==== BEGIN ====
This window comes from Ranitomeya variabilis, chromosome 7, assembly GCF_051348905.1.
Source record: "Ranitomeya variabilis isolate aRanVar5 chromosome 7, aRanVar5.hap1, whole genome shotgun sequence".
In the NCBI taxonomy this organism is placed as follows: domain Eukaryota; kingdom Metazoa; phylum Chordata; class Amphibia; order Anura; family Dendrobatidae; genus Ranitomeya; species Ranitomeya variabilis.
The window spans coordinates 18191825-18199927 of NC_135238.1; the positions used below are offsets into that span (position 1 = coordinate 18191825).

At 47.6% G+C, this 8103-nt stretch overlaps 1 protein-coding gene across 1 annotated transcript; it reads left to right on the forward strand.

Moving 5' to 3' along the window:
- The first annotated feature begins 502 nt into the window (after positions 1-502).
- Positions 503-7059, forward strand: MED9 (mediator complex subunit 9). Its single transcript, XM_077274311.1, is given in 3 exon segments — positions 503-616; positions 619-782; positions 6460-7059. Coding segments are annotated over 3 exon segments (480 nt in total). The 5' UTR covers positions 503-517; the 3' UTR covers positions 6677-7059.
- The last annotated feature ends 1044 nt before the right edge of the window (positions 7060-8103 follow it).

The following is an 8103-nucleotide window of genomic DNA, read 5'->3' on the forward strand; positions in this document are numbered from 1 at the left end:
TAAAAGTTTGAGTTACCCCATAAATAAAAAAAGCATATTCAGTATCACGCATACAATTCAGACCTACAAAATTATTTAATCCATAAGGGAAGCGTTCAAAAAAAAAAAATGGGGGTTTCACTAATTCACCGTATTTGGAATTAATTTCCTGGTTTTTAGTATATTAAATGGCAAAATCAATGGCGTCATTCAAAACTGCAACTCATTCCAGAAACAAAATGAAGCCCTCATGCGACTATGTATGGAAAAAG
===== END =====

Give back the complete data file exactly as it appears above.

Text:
This window comes from Ranitomeya variabilis, chromosome 7, assembly GCF_051348905.1.
Source record: "Ranitomeya variabilis isolate aRanVar5 chromosome 7, aRanVar5.hap1, whole genome shotgun sequence".
In the NCBI taxonomy this organism is placed as follows: domain Eukaryota; kingdom Metazoa; phylum Chordata; class Amphibia; order Anura; family Dendrobatidae; genus Ranitomeya; species Ranitomeya variabilis.
The window spans coordinates 18191825-18199927 of NC_135238.1; the positions used below are offsets into that span (position 1 = coordinate 18191825).

At 47.6% G+C, this 8103-nt stretch overlaps 1 protein-coding gene across 1 annotated transcript; it reads left to right on the forward strand.

Moving 5' to 3' along the window:
- The first annotated feature begins 502 nt into the window (after positions 1-502).
- Positions 503-7059, forward strand: MED9 (mediator complex subunit 9). Its single transcript, XM_077274311.1, is given in 3 exon segments — positions 503-616; positions 619-782; positions 6460-7059. Coding segments are annotated over 3 exon segments (480 nt in total). The 5' UTR covers positions 503-517; the 3' UTR covers positions 6677-7059.
- The last annotated feature ends 1044 nt before the right edge of the window (positions 7060-8103 follow it).

The following is an 8103-nucleotide window of genomic DNA, read 5'->3' on the forward strand; positions in this document are numbered from 1 at the left end:
TAAAAGTTTGAGTTACCCCATAAATAAAAAAAGCATATTCAGTATCACGCATACAATTCAGACCTACAAAATTATTTAATCCATAAGGGAAGCGTTCAAAAAAAAAAAATGGGGGTTTCACTAATTCACCGTATTTGGAATTAATTTCCTGGTTTTTAGTATATTAAATGGCAAAATCAATGGCGTCATTCAAAACTGCAACTCATTCCAGAAACAAAATGAAGCCCTCATGCGACTATGTATGGAAAAAG